I nearly fell off my bench. This was such a charming endorsement that in any other circumstance I might have used it in a newspaper ad. I was flattered that someone was willing to go to county jail for 90 days so that he could continue to shop (using the term "shop" loosely) at Bookshop. But the judge spoke kindly and slowly to the shoplifter and explained how unpleasant the county jail experience was. My shoplifter reluctantly accepted his year's probation, and I walked back to the Bookshop oddly feeling a little prouder of my business.

Catching the shoplifting nun was altogether a different experience. First, it should be known that I spent 12 long years in Catholic schools -- the first eight years taught by the Sisters of St. Joseph. The idea of catching a nun shoplifting was so unbelievable to me that it never even entered my fondest elementary school "revenge on a nun" fantasy. But a twist in this case made it even more unforgettable.

It happened one slow day in the old, pre-earthquake store when I was working the front cash register. Suddenly, the shoplifting alarm started beeping. I quickly glanced over my shoulder to spot the thief and was puzzled to see a middle-aged nun in her black habit slowly heading toward the door. My Catholic school-induced conditioning caused me to immediately start apologizing. "I'm so sorry, Sister, the alarm system must be acting up," I said, as I headed out around the counter to see her safely through the door.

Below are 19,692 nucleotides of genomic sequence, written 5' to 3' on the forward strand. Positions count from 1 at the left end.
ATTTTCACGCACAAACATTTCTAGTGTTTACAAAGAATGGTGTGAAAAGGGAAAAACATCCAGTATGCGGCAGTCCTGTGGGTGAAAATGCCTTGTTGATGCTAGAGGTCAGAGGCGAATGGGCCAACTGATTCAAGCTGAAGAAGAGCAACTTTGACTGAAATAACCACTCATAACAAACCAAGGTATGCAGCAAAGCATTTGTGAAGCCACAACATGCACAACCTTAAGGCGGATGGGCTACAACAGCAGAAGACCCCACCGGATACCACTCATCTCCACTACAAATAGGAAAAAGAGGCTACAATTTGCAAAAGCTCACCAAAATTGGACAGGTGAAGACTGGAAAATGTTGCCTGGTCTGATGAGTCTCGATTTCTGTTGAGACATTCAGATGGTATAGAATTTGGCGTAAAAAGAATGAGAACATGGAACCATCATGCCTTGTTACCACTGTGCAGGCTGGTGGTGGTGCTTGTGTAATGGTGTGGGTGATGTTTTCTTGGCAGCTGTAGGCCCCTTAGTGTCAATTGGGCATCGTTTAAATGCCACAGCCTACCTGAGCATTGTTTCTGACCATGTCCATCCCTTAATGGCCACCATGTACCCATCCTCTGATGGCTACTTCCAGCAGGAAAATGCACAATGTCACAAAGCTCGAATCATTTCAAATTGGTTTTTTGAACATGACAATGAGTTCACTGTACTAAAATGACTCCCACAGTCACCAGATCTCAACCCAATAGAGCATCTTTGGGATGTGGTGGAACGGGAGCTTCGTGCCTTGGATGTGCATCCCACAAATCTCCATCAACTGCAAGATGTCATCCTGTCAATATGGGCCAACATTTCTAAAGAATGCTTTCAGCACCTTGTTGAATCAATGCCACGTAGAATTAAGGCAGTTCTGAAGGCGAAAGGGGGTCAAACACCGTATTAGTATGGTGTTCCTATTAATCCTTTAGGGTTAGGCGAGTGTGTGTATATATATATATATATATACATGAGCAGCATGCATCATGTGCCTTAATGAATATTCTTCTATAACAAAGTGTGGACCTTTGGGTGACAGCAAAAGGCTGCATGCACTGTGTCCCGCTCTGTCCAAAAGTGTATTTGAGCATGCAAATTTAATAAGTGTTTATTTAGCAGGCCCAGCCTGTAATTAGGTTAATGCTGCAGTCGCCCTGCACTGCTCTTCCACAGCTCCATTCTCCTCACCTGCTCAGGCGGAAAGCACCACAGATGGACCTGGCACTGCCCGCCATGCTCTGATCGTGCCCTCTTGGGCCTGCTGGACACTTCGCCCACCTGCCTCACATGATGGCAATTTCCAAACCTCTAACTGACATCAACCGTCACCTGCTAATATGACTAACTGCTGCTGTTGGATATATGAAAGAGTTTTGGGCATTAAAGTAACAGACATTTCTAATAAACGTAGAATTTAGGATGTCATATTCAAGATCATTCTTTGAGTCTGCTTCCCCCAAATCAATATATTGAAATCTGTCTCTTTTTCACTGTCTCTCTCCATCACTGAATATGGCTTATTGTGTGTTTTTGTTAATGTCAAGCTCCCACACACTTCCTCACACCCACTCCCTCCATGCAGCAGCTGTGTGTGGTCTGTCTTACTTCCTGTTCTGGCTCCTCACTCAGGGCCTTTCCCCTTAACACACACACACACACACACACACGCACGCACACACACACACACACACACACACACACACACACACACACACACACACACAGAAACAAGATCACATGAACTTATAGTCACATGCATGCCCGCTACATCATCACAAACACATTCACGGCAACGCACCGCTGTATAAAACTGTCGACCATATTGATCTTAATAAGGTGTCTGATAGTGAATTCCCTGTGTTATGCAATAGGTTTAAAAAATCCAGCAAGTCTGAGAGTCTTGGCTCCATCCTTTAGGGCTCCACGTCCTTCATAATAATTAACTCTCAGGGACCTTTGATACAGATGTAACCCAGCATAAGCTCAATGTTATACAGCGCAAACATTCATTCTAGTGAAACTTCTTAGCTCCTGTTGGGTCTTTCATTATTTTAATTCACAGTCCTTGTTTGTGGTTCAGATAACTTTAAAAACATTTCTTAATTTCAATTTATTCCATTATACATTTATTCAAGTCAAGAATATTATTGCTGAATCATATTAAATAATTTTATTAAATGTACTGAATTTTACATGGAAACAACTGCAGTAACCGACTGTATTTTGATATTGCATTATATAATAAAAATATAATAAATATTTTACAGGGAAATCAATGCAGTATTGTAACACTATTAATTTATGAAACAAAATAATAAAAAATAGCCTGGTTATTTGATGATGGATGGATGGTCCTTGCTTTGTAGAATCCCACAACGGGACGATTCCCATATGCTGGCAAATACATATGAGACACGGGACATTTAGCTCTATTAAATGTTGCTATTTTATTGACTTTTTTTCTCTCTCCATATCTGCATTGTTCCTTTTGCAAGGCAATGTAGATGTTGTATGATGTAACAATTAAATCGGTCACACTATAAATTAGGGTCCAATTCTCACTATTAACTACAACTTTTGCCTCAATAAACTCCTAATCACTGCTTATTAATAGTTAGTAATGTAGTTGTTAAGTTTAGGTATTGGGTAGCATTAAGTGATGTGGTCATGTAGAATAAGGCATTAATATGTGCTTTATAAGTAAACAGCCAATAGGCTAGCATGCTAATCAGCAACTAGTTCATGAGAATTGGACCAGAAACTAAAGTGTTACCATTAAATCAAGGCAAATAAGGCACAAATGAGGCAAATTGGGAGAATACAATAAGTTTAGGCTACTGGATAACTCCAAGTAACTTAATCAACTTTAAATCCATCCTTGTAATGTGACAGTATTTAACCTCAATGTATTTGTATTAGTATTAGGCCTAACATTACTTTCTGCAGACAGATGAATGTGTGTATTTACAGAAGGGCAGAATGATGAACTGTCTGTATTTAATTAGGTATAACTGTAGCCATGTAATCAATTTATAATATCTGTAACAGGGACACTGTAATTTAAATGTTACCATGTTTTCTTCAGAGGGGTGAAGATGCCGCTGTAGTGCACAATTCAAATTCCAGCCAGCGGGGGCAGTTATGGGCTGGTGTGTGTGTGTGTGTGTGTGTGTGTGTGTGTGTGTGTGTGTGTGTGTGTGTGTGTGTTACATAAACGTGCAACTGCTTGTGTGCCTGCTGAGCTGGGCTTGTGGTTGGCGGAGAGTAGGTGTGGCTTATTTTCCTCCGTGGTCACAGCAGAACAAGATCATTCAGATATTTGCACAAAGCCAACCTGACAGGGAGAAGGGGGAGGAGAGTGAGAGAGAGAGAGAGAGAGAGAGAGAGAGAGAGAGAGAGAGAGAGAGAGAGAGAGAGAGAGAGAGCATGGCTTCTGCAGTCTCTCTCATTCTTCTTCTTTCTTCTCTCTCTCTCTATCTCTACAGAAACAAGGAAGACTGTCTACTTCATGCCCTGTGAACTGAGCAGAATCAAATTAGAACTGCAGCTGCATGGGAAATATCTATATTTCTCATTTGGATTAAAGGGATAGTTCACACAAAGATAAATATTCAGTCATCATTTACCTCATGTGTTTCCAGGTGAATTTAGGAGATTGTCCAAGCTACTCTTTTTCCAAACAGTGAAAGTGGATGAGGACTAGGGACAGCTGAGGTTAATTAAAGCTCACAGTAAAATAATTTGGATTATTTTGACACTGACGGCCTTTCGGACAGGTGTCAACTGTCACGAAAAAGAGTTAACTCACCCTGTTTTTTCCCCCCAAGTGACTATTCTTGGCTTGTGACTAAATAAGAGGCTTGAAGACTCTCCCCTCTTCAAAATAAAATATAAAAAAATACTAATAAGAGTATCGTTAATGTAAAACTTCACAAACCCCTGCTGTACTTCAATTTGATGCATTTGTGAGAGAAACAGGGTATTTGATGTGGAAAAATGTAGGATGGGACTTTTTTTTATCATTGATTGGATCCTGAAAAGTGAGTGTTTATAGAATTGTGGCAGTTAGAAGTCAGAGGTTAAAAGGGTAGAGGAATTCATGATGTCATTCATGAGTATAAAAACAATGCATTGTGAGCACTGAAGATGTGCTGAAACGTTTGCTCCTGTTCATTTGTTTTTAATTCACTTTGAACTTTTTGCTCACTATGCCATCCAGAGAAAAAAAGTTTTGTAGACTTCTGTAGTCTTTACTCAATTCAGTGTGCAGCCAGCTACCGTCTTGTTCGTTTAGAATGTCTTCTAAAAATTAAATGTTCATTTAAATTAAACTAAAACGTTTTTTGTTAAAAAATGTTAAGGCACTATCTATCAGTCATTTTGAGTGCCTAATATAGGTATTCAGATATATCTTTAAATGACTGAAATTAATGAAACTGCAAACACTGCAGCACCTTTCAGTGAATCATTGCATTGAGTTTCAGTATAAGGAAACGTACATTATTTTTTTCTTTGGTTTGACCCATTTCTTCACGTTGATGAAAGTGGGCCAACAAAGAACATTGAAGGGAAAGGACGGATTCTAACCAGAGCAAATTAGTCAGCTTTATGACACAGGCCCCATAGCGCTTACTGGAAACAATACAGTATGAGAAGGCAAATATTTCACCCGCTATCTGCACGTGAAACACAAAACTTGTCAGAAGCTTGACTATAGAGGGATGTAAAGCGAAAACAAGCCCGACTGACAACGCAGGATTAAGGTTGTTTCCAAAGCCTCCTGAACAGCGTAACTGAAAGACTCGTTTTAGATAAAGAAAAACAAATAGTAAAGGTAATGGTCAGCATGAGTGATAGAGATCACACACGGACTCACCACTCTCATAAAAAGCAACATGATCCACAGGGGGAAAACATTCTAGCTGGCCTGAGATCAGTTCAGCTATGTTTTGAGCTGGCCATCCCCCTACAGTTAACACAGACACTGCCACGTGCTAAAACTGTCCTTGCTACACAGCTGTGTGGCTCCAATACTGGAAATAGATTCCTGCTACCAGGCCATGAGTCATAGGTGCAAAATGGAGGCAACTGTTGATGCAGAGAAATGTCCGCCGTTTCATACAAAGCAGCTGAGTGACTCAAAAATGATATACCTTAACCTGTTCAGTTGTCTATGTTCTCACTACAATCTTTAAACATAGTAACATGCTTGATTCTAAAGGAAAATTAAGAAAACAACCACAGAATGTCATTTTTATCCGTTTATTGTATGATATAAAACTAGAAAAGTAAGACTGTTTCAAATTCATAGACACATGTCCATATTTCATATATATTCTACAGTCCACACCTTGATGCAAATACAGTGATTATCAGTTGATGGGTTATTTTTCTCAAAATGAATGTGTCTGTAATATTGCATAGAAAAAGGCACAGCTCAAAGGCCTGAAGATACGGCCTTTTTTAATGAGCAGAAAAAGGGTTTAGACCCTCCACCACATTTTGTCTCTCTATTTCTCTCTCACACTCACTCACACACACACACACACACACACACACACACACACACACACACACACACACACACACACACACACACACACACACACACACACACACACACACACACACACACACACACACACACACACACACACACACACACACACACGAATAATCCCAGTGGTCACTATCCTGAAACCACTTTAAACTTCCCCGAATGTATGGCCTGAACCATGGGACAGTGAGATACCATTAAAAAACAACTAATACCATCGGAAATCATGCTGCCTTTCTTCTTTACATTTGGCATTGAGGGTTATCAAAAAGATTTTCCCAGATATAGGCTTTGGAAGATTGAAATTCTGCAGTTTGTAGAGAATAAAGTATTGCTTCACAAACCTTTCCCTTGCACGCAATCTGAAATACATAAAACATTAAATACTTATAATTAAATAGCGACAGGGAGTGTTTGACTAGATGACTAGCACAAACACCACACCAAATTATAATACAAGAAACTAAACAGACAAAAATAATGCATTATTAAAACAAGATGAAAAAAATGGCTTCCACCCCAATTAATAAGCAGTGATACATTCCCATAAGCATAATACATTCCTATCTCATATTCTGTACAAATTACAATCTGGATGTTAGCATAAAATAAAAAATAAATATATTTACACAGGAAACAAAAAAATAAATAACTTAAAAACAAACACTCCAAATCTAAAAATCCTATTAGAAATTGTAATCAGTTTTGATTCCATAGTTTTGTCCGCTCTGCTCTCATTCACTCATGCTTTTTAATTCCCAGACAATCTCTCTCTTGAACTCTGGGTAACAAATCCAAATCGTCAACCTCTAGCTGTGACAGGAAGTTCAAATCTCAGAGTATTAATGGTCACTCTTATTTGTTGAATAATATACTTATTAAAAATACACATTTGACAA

Before I got to her, however, she stopped, bent over, picked up an issue of the Good Times and headed back into the Bookshop, setting off the alarm a second time. She then quickly walked around a tall fixture with me trailing 10 feet behind her, reciting a litany of apologies and hoping that she would be merciful and let me off with just a hard rap across my knuckles. She never stopped moving -- almost running around the fixture and out the door, without setting off the alarm this time.

I came to a dead stop, wondering which level of hell you end up in for falsely accusing a nun, God's own bride, of shoplifting. Then, I glanced down and noticed a Good Times wrapped around a book crammed hastily on the wrong bookshelf. I suddenly realized that this shoplifting, quick-thinking nun had ditched the incriminating evidence, leaving me in the lurch as I dumbly watched her scooting across the street and out of sight around the corner.

I picked up the paper to see what book she was stealing. Well, the book I found was most unexpected: Buck Naked: A Photographic Guide to Gay Men's Sex. The book was from our Gay Men's section and was filled with photos of young gay men in all their tumescent glory. I almost ran after my shoplifting nun with the book in hand shouting, "Sister, don't worry, your secret is safe with me -- here, the book is on me." Instead, I put the book away and happily spent the rest of the day contemplating the rich foibles and joys of the human condition -- even with the curse of the occasional shoplifter to spoil the day.

Neal Coonerty is the owner of Bookshop Santa Cruz, in Santa Cruz, California, an ABA Board member, and the immediate past president of the association.